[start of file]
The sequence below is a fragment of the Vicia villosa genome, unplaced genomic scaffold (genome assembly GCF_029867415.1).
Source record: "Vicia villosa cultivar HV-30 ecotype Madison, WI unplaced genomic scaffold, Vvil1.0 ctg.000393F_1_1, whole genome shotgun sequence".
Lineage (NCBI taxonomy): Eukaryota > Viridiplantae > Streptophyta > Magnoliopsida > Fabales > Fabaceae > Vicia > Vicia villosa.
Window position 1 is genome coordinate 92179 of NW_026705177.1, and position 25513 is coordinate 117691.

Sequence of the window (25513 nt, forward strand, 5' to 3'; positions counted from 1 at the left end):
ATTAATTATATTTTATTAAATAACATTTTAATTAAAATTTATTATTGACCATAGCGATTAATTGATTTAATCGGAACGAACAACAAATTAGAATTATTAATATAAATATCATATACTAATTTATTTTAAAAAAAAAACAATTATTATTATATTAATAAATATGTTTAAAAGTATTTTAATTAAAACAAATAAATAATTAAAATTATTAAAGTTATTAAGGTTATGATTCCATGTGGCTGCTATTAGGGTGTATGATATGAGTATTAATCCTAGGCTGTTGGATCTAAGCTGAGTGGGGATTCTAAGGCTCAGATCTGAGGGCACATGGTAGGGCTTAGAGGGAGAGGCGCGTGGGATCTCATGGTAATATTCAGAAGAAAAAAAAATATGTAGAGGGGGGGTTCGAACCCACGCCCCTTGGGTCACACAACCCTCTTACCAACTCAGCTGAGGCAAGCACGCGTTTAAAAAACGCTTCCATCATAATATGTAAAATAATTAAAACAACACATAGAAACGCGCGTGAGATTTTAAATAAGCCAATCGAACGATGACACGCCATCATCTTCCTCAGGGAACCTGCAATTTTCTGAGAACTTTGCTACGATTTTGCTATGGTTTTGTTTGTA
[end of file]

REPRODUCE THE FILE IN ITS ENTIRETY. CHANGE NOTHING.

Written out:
The sequence below is a fragment of the Vicia villosa genome, unplaced genomic scaffold (genome assembly GCF_029867415.1).
Source record: "Vicia villosa cultivar HV-30 ecotype Madison, WI unplaced genomic scaffold, Vvil1.0 ctg.000393F_1_1, whole genome shotgun sequence".
Lineage (NCBI taxonomy): Eukaryota > Viridiplantae > Streptophyta > Magnoliopsida > Fabales > Fabaceae > Vicia > Vicia villosa.
Window position 1 is genome coordinate 92179 of NW_026705177.1, and position 25513 is coordinate 117691.

Sequence of the window (25513 nt, forward strand, 5' to 3'; positions counted from 1 at the left end):
ATTAATTATATTTTATTAAATAACATTTTAATTAAAATTTATTATTGACCATAGCGATTAATTGATTTAATCGGAACGAACAACAAATTAGAATTATTAATATAAATATCATATACTAATTTATTTTAAAAAAAAAACAATTATTATTATATTAATAAATATGTTTAAAAGTATTTTAATTAAAACAAATAAATAATTAAAATTATTAAAGTTATTAAGGTTATGATTCCATGTGGCTGCTATTAGGGTGTATGATATGAGTATTAATCCTAGGCTGTTGGATCTAAGCTGAGTGGGGATTCTAAGGCTCAGATCTGAGGGCACATGGTAGGGCTTAGAGGGAGAGGCGCGTGGGATCTCATGGTAATATTCAGAAGAAAAAAAAATATGTAGAGGGGGGGTTCGAACCCACGCCCCTTGGGTCACACAACCCTCTTACCAACTCAGCTGAGGCAAGCACGCGTTTAAAAAACGCTTCCATCATAATATGTAAAATAATTAAAACAACACATAGAAACGCGCGTGAGATTTTAAATAAGCCAATCGAACGATGACACGCCATCATCTTCCTCAGGGAACCTGCAATTTTCTGAGAACTTTGCTACGATTTTGCTATGGTTTTGTTTGTA